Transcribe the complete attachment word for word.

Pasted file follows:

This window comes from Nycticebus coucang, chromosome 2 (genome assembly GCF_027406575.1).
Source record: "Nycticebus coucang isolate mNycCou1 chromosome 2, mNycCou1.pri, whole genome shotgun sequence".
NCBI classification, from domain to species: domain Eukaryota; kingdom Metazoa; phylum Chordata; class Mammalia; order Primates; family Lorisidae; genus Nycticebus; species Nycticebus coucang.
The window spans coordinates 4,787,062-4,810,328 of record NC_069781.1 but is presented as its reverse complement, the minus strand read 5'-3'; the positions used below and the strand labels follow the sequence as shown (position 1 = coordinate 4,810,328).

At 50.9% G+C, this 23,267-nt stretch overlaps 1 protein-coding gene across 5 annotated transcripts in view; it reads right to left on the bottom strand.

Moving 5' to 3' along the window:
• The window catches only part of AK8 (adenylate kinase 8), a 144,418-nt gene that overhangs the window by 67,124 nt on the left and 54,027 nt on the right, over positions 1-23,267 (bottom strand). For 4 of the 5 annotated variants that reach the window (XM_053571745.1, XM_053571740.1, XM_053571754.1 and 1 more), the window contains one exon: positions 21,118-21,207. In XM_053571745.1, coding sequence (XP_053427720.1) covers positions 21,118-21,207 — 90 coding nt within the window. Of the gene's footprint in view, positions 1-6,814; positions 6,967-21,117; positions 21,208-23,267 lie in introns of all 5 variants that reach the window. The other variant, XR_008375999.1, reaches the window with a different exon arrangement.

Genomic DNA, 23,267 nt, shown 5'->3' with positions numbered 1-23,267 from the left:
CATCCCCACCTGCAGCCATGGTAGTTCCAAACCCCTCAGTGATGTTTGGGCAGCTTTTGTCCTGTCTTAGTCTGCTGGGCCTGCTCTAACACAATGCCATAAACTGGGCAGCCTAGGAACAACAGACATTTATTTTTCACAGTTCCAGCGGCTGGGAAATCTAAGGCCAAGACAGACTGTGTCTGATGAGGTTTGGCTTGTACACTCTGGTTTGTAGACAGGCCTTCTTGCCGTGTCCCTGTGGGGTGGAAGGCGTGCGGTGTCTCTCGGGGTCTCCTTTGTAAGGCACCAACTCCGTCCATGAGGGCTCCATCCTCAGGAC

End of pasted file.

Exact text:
This window comes from Nycticebus coucang, chromosome 2 (genome assembly GCF_027406575.1).
Source record: "Nycticebus coucang isolate mNycCou1 chromosome 2, mNycCou1.pri, whole genome shotgun sequence".
NCBI classification, from domain to species: domain Eukaryota; kingdom Metazoa; phylum Chordata; class Mammalia; order Primates; family Lorisidae; genus Nycticebus; species Nycticebus coucang.
The window spans coordinates 4,787,062-4,810,328 of record NC_069781.1 but is presented as its reverse complement, the minus strand read 5'-3'; the positions used below and the strand labels follow the sequence as shown (position 1 = coordinate 4,810,328).

At 50.9% G+C, this 23,267-nt stretch overlaps 1 protein-coding gene across 5 annotated transcripts in view; it reads right to left on the bottom strand.

Moving 5' to 3' along the window:
• The window catches only part of AK8 (adenylate kinase 8), a 144,418-nt gene that overhangs the window by 67,124 nt on the left and 54,027 nt on the right, over positions 1-23,267 (bottom strand). For 4 of the 5 annotated variants that reach the window (XM_053571745.1, XM_053571740.1, XM_053571754.1 and 1 more), the window contains one exon: positions 21,118-21,207. In XM_053571745.1, coding sequence (XP_053427720.1) covers positions 21,118-21,207 — 90 coding nt within the window. Of the gene's footprint in view, positions 1-6,814; positions 6,967-21,117; positions 21,208-23,267 lie in introns of all 5 variants that reach the window. The other variant, XR_008375999.1, reaches the window with a different exon arrangement.

Genomic DNA, 23,267 nt, shown 5'->3' with positions numbered 1-23,267 from the left:
CATCCCCACCTGCAGCCATGGTAGTTCCAAACCCCTCAGTGATGTTTGGGCAGCTTTTGTCCTGTCTTAGTCTGCTGGGCCTGCTCTAACACAATGCCATAAACTGGGCAGCCTAGGAACAACAGACATTTATTTTTCACAGTTCCAGCGGCTGGGAAATCTAAGGCCAAGACAGACTGTGTCTGATGAGGTTTGGCTTGTACACTCTGGTTTGTAGACAGGCCTTCTTGCCGTGTCCCTGTGGGGTGGAAGGCGTGCGGTGTCTCTCGGGGTCTCCTTTGTAAGGCACCAACTCCGTCCATGAGGGCTCCATCCTCAGGAC